An ASTM document reviews the critical considerations necessarily considered when evaluating a new test method9. Optimally, any new method will generate data that covary with a previously accepted method. Additionally, the new microbiological method might covary with non-microbiological symptoms of biodeterioration. Finally, the new method should be reliable. It should have an adequate lower detection limit (LDL) and should not generate false-positive data.
With these considerations in mind, we evaluated three non-conventional test methods. The first method has a fifty-year history. With minor methodological improvements, adenosine triphosphate (ATP) has been used to quantify microbial biomass since the mid-1950's10. By the late 1960's, ATP had become an important tool for estimating microbial biomass in marine and other aquatic systems11, 12; 13. However, in complex fluids such as metalworking fluids, oilfield production water and fuel bottom-water, hydrocarbons and other non-ATP organic molecules interfered with the Luciferin-Luciferase bioluminescence reaction on which ATP quantification depended. Some molecules quenched (obscured) ATP-driven luminescence reaction. Other molecules auto-fluoresced, thereby causing positive interferences. These limitations continue to limit the ATP test's utility for fuel system biomass determination.
In 1997, Miller and Loomis were awarded a U.S. patent for a novel approach to eliminating certain ATP test interferences14; 15. The paper presents the results of a systematic evaluation of the applicability of the method taught my Miller and Loomis in these two patents.
Another cell constituent used to estimate bioburdens in environmental samples is lipopolysaccharide (LPS), also referred to as endotoxin. The LPS molecule is a characteristic component of Gram negative bacterial cell walls. In 1976, Levine and Bang16 reported that LPS caused the lysate of horseshoe crab (Limulus polyphemus) hemolymph (analogous to blood) to clot. Their test was called the Limulus lysate test after the horseshoe crab species from which the hemolymph was harvested. Shortly thereafter, Passman et al. used the Limulus lysate test to quantify microbial communities of the North Atlantic outer Continental Shelf17. During the past 30 years, the test has been improved and automated for use in a variety of applications18,18;20.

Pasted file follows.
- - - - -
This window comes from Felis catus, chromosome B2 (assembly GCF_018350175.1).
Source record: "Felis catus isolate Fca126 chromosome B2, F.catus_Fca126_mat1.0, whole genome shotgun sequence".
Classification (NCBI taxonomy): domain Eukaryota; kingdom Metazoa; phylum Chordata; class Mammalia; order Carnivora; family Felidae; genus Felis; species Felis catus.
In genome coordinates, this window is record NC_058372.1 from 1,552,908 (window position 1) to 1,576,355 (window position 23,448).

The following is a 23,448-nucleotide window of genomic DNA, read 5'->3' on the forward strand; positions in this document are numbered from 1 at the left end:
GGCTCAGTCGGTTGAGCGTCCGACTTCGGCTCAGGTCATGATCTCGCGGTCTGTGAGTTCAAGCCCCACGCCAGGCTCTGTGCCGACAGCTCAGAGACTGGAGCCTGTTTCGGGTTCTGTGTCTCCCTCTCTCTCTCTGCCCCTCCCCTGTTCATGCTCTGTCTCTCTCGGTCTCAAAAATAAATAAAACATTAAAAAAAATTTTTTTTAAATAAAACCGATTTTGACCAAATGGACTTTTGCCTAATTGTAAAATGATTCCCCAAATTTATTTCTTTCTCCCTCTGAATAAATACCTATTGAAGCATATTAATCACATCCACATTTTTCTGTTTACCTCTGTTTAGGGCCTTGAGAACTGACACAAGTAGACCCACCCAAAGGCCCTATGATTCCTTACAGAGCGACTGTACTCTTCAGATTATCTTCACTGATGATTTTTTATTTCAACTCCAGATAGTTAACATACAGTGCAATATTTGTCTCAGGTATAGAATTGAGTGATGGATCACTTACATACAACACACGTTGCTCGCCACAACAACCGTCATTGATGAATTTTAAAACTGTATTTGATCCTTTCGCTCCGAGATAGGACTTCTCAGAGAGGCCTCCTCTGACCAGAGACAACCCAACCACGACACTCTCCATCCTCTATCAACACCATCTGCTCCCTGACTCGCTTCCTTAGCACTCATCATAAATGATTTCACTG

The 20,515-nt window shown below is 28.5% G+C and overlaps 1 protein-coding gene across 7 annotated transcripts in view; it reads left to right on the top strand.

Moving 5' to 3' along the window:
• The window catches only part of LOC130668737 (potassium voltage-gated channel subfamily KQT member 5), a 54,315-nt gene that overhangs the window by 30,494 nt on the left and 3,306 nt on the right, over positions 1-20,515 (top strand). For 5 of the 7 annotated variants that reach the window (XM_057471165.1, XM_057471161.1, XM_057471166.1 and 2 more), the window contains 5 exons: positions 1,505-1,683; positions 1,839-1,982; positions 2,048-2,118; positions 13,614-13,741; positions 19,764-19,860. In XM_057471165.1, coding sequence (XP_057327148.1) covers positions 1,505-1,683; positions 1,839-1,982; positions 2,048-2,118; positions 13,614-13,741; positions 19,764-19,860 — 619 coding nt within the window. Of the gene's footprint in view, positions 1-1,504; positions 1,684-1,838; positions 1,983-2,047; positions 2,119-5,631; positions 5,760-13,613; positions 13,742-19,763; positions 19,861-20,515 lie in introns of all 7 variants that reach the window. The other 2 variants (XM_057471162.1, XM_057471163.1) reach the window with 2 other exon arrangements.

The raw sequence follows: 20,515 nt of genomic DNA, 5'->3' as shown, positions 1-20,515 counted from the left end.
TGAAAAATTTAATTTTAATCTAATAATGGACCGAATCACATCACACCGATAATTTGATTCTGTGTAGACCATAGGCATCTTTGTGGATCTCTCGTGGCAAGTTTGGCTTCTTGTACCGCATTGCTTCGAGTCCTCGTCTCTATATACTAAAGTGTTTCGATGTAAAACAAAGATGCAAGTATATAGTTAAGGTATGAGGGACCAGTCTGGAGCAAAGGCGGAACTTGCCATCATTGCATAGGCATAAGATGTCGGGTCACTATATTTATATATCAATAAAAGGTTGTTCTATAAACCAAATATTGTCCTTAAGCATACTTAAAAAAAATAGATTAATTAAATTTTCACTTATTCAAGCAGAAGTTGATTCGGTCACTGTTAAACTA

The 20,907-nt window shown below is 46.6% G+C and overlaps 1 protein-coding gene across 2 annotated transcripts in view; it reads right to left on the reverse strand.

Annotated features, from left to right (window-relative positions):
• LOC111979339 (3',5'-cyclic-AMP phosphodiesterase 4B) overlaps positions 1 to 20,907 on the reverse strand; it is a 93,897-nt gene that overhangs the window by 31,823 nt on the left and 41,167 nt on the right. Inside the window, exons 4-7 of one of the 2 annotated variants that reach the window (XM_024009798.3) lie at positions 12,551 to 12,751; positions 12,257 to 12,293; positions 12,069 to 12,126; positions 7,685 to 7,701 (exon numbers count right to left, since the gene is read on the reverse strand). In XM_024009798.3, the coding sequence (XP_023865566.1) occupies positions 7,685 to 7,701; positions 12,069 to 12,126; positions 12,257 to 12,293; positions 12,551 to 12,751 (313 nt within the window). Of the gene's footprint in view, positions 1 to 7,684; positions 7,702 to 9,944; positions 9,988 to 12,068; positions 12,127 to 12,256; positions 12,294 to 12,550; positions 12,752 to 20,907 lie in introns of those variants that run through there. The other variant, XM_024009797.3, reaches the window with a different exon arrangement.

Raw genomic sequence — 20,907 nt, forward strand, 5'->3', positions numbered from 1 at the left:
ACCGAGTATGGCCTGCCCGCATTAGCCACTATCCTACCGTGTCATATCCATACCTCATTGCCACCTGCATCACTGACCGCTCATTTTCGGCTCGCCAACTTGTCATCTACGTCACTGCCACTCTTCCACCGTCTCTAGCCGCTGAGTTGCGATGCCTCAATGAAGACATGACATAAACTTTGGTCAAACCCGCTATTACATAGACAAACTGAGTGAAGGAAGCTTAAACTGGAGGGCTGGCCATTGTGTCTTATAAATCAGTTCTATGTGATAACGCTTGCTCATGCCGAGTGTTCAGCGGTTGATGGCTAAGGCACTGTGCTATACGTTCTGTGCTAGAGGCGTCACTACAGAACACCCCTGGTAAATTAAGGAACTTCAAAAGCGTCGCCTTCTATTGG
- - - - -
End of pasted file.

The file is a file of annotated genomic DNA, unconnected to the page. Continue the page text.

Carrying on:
Recently, Sloyer et al.21 reported the use of an automated fluorescent method for estimating the numbers of viable bacteria in metalworking fluids. Based on the promising metalworking fluid data, the investigators evaluated the fluorescent method with fuel tank bottom-water samples. This paper presents the results of these tests.
Dr. Frederick Passman, PhD is a Certified Metalworking Fluids Specialist with over 35 years experience in Environmental & Industrial Microbiology. His company, Biodeterioration Control Associates, Inc. (BCA) provides clients with unparalleled expertise in Microbial Contamination Control.